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DPLA connects people to the riches held within America’s libraries, archives, museums, and other cultural heritage institutions. All of the materials found through DPLA—photographs, books, maps, news footage, oral histories, personal letters, museum objects, artwork, government documents, and so much more—are free and immediately available in digital format. The cultural institutions participating in DPLA represent the richness and diversity of America itself, from the smallest local history museum to our nation’s largest cultural institutions.
Archives West provides access to descriptions of primary sources in the western United States, including correspondence, diaries or photographs. Digital reproductions of the materials are available in some cases.
The Archives Division of the Office of the Secretary of State of Oregon, or the Oregon State Archives, is an agency of the Oregon Secretary of State charged with preserving and providing access to government records. It also publishes the Oregon Blue Book and Oregon Administrative Rules.
The George Fox University Archives and Museum are housed in the Murdock Library at George Fox University in Newberg, Oregon. The archives and museum are home to the historical materials of George Fox University (previously known as George Fox College and Pacific University), the Northwest Yearly Meeting of Friends (commonly known as Quakers), artifacts and manuscript collections related to those institutions. Our extensive records are comprised of manuscripts, documents, photographs, digital records, videos, music, and memorabilia that tell the history of George Fox University, the Northwest Yearly Meeting, and Newberg, Oregon.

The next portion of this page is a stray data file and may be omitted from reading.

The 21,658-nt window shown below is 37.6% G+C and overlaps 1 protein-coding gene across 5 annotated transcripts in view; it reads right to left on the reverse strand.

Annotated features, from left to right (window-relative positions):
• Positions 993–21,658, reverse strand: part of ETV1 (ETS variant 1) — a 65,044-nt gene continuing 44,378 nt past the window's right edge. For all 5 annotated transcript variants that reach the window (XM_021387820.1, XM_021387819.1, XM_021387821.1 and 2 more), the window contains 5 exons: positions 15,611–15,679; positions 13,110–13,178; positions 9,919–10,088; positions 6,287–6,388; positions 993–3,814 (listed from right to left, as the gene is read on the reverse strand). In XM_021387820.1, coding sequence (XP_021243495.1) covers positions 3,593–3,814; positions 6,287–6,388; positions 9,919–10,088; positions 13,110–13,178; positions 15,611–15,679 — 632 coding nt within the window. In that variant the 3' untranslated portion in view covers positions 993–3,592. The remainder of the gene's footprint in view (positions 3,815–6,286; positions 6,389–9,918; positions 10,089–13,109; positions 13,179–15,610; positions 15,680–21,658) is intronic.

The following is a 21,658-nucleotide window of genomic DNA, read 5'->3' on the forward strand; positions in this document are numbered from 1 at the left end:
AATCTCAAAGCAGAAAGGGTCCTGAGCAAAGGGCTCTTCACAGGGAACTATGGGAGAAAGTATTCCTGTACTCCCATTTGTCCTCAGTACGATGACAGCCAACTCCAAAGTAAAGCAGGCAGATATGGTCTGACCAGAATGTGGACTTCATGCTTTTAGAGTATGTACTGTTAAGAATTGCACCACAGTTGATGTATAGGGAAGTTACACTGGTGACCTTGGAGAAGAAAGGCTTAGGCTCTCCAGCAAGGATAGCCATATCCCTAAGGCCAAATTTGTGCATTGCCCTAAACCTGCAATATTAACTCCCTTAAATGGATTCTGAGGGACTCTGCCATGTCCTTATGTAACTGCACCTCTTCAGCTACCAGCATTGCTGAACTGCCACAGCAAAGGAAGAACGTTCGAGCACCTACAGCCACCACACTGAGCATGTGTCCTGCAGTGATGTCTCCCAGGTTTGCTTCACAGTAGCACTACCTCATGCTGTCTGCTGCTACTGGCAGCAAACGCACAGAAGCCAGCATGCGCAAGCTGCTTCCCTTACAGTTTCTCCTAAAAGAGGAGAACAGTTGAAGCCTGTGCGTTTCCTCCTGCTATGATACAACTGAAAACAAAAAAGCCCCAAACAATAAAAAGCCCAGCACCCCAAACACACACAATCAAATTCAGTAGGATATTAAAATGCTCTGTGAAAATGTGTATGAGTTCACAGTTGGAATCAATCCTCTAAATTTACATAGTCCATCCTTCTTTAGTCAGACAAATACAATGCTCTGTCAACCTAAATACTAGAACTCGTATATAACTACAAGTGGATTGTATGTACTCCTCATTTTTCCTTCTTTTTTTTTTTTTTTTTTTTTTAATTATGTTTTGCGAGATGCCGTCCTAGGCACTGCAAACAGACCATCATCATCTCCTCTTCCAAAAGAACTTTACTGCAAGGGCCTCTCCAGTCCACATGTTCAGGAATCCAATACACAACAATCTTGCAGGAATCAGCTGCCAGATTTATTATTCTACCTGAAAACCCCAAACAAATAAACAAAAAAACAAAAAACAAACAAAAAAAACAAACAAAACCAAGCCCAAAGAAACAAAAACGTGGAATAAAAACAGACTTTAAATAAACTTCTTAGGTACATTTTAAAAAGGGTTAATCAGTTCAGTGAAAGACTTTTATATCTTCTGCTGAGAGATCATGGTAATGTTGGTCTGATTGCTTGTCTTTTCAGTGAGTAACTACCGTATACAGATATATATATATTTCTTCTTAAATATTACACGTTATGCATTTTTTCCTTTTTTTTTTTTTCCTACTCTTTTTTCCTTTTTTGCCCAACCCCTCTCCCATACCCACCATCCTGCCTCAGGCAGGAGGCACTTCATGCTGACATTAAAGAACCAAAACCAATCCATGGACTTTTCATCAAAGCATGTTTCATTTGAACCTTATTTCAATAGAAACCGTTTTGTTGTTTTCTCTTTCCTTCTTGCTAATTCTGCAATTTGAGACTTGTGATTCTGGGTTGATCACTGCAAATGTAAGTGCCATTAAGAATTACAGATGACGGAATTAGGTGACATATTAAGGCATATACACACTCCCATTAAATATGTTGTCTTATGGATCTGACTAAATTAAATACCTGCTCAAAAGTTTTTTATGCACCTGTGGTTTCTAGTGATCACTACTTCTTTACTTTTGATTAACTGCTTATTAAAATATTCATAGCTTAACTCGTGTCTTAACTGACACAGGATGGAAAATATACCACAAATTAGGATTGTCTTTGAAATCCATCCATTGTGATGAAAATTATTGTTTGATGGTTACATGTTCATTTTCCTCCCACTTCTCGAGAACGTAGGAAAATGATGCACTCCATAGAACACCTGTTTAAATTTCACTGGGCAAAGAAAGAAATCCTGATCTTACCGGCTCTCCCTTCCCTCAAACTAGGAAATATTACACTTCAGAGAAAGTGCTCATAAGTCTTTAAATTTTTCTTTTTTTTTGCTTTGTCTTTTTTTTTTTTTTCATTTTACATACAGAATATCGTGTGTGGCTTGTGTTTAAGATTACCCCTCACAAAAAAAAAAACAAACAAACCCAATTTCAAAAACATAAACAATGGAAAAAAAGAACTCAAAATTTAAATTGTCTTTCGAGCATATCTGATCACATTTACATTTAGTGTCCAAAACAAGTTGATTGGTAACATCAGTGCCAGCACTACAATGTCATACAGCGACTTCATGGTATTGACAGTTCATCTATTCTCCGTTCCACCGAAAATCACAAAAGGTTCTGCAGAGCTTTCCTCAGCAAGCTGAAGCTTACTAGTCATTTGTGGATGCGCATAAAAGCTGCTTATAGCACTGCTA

ArchiveGrid includes over 5 million records describing archival materials, bringing together information about historical documents, personal papers, family histories, and more. With over 1,000 different archival institutions represented, ArchiveGrid helps researchers looking for primary source materials held in archives, libraries, museums and historical societies.
The Digital Library on American Slavery is an expanding resource compiling various independent online collections focused upon race and slavery in the American South, made searchable through a single, simple interface.
Although the current focus of DLAS is sources associated with North Carolina, there is considerable data contained herein relating to all 15 slave states and Washington, D.C., including detailed personal information about slaves, slaveholders, and free people of color.
Includes periodicals on the experience of African Americans during the 19th century. Major emphasis is given here to slavery and abolition. Part of EBSCO's "American Antiquarian Society Historical Periodicals Collection."